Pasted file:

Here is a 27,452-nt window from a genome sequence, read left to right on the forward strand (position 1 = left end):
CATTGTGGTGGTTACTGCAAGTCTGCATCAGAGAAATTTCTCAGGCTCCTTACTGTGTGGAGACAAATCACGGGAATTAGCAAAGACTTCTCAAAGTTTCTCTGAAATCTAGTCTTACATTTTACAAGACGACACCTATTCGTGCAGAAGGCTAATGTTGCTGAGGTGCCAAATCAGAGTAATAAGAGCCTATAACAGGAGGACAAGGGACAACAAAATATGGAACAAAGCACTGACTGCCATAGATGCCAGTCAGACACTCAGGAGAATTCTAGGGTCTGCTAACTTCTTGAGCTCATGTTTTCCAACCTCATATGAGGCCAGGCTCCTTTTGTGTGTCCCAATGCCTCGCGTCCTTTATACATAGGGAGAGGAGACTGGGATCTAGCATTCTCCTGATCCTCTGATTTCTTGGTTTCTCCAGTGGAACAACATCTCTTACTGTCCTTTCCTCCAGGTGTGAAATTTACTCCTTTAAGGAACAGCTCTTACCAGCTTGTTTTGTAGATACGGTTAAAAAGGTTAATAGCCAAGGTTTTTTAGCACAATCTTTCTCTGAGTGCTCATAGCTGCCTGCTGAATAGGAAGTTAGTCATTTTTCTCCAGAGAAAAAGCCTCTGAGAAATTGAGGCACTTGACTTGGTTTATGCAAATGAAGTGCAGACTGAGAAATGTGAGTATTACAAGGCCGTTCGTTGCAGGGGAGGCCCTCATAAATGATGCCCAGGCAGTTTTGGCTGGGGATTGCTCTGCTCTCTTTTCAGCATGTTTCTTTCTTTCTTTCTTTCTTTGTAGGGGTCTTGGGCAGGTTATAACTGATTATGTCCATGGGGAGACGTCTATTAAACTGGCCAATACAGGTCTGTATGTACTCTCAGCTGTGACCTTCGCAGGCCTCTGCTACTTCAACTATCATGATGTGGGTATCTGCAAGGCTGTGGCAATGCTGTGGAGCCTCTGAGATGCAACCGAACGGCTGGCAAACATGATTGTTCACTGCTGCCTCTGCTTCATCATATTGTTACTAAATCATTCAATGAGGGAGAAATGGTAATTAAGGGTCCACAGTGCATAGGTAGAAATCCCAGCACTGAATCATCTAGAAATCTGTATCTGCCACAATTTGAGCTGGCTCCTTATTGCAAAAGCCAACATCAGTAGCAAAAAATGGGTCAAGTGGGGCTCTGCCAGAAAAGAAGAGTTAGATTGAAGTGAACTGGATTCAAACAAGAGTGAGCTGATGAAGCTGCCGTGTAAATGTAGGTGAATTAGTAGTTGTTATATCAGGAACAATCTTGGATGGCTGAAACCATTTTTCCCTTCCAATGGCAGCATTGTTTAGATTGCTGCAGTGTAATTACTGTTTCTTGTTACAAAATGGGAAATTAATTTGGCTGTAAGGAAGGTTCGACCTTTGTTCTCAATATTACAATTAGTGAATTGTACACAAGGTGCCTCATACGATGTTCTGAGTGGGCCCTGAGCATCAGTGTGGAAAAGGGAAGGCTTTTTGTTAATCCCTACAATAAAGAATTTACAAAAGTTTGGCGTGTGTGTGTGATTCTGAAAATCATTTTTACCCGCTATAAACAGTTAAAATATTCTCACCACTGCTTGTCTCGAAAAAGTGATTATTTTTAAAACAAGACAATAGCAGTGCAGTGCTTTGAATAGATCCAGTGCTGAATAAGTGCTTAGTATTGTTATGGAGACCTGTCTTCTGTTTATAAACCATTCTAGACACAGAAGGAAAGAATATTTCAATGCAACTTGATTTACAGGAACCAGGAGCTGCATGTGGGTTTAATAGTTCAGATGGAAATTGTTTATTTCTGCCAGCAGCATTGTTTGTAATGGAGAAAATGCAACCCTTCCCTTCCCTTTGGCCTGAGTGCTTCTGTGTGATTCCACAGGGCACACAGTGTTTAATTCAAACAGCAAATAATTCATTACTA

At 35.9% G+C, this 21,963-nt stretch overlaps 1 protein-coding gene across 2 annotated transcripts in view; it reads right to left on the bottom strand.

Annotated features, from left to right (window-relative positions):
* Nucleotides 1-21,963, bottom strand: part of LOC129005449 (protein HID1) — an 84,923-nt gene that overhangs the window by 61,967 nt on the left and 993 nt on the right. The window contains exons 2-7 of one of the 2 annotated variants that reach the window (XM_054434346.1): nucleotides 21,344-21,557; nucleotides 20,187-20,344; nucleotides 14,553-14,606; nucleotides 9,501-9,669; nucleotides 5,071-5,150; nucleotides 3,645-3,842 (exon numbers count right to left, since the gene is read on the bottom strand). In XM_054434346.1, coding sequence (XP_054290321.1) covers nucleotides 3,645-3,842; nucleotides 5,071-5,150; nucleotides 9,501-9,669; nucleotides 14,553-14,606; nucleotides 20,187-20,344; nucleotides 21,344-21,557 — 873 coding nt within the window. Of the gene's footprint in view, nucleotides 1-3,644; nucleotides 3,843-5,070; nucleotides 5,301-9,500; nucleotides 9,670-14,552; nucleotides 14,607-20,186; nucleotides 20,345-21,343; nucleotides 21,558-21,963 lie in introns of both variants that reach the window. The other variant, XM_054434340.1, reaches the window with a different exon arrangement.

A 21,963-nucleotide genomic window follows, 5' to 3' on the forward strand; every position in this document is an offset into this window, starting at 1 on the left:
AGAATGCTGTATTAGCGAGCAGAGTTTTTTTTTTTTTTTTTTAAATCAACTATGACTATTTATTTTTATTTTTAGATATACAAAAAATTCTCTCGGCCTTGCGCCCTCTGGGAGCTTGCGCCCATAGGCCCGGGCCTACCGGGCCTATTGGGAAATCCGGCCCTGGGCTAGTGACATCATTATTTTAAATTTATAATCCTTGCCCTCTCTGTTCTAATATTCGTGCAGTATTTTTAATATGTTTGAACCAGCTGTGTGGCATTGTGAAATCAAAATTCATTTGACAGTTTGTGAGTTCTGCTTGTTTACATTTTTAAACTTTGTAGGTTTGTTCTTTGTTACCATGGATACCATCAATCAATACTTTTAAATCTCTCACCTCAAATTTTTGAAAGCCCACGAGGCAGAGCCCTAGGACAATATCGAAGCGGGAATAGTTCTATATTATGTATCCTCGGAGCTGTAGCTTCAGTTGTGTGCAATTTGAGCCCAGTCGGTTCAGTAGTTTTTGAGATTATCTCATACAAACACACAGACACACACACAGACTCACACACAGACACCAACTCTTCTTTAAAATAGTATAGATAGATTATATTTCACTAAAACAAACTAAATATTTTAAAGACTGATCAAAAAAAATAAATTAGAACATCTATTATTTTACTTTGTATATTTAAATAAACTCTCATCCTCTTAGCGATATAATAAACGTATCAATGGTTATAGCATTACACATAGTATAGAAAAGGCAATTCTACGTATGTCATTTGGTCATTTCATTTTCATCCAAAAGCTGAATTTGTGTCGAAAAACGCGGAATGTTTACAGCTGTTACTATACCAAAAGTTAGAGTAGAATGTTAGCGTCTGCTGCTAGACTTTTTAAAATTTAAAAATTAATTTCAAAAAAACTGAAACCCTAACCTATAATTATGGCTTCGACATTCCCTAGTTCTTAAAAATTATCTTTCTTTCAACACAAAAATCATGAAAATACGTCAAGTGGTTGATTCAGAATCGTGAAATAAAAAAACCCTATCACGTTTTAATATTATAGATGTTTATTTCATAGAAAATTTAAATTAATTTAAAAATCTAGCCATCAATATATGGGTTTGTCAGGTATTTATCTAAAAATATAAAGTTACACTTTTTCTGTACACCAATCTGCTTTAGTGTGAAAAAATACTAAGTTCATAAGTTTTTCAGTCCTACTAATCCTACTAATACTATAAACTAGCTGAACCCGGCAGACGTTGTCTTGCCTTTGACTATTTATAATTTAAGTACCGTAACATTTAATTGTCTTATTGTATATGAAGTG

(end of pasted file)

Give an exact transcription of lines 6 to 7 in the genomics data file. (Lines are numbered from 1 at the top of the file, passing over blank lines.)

A 21,963-nucleotide genomic window follows, 5' to 3' on the forward strand; every position in this document is an offset into this window, starting at 1 on the left:
AGAATGCTGTATTAGCGAGCAGAGTTTTTTTTTTTTTTTTTTAAATCAACTATGACTATTTATTTTTATTTTTAGATATACAAAAAATTCTCTCGGCCTTGCGCCCTCTGGGAGCTTGCGCCCATAGGCCCGGGCCTACCGGGCCTATTGGGAAATCCGGCCCTGGGCTAGTGACATCATTATTTTAAATTTATAATCCTTGCCCTCTCTGTTCTAATATTCGTGCAGTATTTTTAATATGTTTGAACCAGCTGTGTGGCATTGTGAAATCAAAATTCATTTGACAGTTTGTGAGTTCTGCTTGTTTACATTTTTAAACTTTGTAGGTTTGTTCTTTGTTACCATGGATACCATCAATCAATACTTTTAAATCTCTCACCTCAAATTTTTGAAAGCCCACGAGGCAGAGCCCTAGGACAATATCGAAGCGGGAATAGTTCTATATTATGTATCCTCGGAGCTGTAGCTTCAGTTGTGTGCAATTTGAGCCCAGTCGGTTCAGTAGTTTTTGAGATTATCTCATACAAACACACAGACACACACACAGACTCACACACAGACACCAACTCTTCTTTAAAATAGTATAGATAGATTATATTTCACTAAAACAAACTAAATATTTTAAAGACTGATCAAAAAAAATAAATTAGAACATCTATTATTTTACTTTGTATATTTAAATAAACTCTCATCCTCTTAGCGATATAATAAACGTATCAATGGTTATAGCATTACACATAGTATAGAAAAGGCAATTCTACGTATGTCATTTGGTCATTTCATTTTCATCCAAAAGCTGAATTTGTGTCGAAAAACGCGGAATGTTTACAGCTGTTACTATACCAAAAGTTAGAGTAGAATGTTAGCGTCTGCTGCTAGACTTTTTAAAATTTAAAAATTAATTTCAAAAAAACTGAAACCCTAACCTATAATTATGGCTTCGACATTCCCTAGTTCTTAAAAATTATCTTTCTTTCAACACAAAAATCATGAAAATACGTCAAGTGGTTGATTCAGAATCGTGAAATAAAAAAACCCTATCACGTTTTAATATTATAGATGTTTATTTCATAGAAAATTTAAATTAATTTAAAAATCTAGCCATCAATATATGGGTTTGTCAGGTATTTATCTAAAAATATAAAGTTACACTTTTTCTGTACACCAATCTGCTTTAGTGTGAAAAAATACTAAGTTCATAAGTTTTTCAGTCCTACTAATCCTACTAATACTATAAACTAGCTGAACCCGGCAGACGTTGTCTTGCCTTTGACTATTTATAATTTAAGTACCGTAACATTTAATTGTCTTATTGTATATGAAGTG